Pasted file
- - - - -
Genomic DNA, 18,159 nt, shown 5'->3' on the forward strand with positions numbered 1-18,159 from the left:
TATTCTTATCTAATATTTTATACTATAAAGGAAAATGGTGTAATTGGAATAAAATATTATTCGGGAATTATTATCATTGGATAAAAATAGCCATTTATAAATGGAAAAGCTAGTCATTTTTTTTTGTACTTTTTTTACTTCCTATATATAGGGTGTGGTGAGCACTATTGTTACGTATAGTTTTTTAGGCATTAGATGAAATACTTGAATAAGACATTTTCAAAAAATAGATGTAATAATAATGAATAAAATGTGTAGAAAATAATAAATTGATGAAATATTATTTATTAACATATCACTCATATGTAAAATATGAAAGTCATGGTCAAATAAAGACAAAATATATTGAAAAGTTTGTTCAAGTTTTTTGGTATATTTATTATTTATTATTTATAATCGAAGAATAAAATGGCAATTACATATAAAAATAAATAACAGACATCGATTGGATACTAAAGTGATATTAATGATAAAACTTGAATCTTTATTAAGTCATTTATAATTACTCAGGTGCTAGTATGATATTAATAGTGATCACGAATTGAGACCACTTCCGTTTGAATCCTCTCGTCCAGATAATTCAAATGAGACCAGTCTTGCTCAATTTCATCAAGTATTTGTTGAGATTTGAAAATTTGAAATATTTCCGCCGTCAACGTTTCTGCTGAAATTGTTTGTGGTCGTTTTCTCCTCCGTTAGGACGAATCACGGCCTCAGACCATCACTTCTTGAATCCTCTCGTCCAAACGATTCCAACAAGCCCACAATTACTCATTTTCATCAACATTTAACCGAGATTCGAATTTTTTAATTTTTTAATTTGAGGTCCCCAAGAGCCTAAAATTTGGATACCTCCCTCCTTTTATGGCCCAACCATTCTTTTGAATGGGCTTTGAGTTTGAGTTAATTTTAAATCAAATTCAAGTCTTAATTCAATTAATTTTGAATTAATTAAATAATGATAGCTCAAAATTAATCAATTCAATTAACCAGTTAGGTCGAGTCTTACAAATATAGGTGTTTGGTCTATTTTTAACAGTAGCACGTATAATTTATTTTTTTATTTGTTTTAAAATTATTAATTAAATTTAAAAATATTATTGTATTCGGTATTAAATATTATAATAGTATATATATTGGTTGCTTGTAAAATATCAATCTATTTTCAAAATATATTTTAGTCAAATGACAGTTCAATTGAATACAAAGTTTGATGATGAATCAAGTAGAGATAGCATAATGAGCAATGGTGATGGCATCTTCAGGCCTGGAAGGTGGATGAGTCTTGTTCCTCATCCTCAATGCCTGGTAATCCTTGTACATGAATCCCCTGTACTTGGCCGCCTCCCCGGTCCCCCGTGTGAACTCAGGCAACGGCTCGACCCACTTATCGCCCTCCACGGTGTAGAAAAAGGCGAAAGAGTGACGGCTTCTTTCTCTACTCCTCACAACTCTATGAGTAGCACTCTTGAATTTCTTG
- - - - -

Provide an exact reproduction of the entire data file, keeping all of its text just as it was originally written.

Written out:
Genomic DNA, 18,159 nt, shown 5'->3' on the forward strand with positions numbered 1-18,159 from the left:
TATTCTTATCTAATATTTTATACTATAAAGGAAAATGGTGTAATTGGAATAAAATATTATTCGGGAATTATTATCATTGGATAAAAATAGCCATTTATAAATGGAAAAGCTAGTCATTTTTTTTTGTACTTTTTTTACTTCCTATATATAGGGTGTGGTGAGCACTATTGTTACGTATAGTTTTTTAGGCATTAGATGAAATACTTGAATAAGACATTTTCAAAAAATAGATGTAATAATAATGAATAAAATGTGTAGAAAATAATAAATTGATGAAATATTATTTATTAACATATCACTCATATGTAAAATATGAAAGTCATGGTCAAATAAAGACAAAATATATTGAAAAGTTTGTTCAAGTTTTTTGGTATATTTATTATTTATTATTTATAATCGAAGAATAAAATGGCAATTACATATAAAAATAAATAACAGACATCGATTGGATACTAAAGTGATATTAATGATAAAACTTGAATCTTTATTAAGTCATTTATAATTACTCAGGTGCTAGTATGATATTAATAGTGATCACGAATTGAGACCACTTCCGTTTGAATCCTCTCGTCCAGATAATTCAAATGAGACCAGTCTTGCTCAATTTCATCAAGTATTTGTTGAGATTTGAAAATTTGAAATATTTCCGCCGTCAACGTTTCTGCTGAAATTGTTTGTGGTCGTTTTCTCCTCCGTTAGGACGAATCACGGCCTCAGACCATCACTTCTTGAATCCTCTCGTCCAAACGATTCCAACAAGCCCACAATTACTCATTTTCATCAACATTTAACCGAGATTCGAATTTTTTAATTTTTTAATTTGAGGTCCCCAAGAGCCTAAAATTTGGATACCTCCCTCCTTTTATGGCCCAACCATTCTTTTGAATGGGCTTTGAGTTTGAGTTAATTTTAAATCAAATTCAAGTCTTAATTCAATTAATTTTGAATTAATTAAATAATGATAGCTCAAAATTAATCAATTCAATTAACCAGTTAGGTCGAGTCTTACAAATATAGGTGTTTGGTCTATTTTTAACAGTAGCACGTATAATTTATTTTTTTATTTGTTTTAAAATTATTAATTAAATTTAAAAATATTATTGTATTCGGTATTAAATATTATAATAGTATATATATTGGTTGCTTGTAAAATATCAATCTATTTTCAAAATATATTTTAGTCAAATGACAGTTCAATTGAATACAAAGTTTGATGATGAATCAAGTAGAGATAGCATAATGAGCAATGGTGATGGCATCTTCAGGCCTGGAAGGTGGATGAGTCTTGTTCCTCATCCTCAATGCCTGGTAATCCTTGTACATGAATCCCCTGTACTTGGCCGCCTCCCCGGTCCCCCGTGTGAACTCAGGCAACGGCTCGACCCACTTATCGCCCTCCACGGTGTAGAAAAAGGCGAAAGAGTGACGGCTTCTTTCTCTACTCCTCACAACTCTATGAGTAGCACTCTTGAATTTCTTG